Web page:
BIP341 recommends tweaking even public keys which have no intended script path, with a dummy tweak. This prevents certain attacks (though none relevant in your scenario).
You can tweak an existing public key, yes, but the address will get another meaning.
Absolutely not. Only the receiver's software determines which address they accept coins on. If you pay to anything else, you should assume the coins are sent into the void. It is possible that say an exchange can still access the coins with their keys if you inform them of the tweak, but this cannot be relied upon. The private keys may be in a hardware security module or so, which has no means of signing for anything but the intended address.
In a way, yes, but that turns it into another address, with other semantics.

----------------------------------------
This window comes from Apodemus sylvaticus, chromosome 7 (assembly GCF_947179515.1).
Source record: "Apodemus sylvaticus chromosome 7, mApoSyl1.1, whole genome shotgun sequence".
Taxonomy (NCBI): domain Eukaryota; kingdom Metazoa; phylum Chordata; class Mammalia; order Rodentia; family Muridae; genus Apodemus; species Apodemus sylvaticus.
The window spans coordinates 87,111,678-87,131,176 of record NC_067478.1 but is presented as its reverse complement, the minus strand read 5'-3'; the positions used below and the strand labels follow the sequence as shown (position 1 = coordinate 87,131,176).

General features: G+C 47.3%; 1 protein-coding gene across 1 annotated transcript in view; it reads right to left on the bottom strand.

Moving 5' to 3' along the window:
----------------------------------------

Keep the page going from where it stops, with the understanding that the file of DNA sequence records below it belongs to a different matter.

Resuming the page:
In theory, if someone has the ability to sign for a public point P, they can sign for a tweaked version of P, assuming they know the tweak. The tweak cannot be inferred from the tweaked point; it has to be conveyed separately. This also works recursively, because if you can sign for a tweaked version, you can also signed for a tweak of that. Again however, this is theory and cannot be relied upon in practice. Only the receiver determines which address they accept.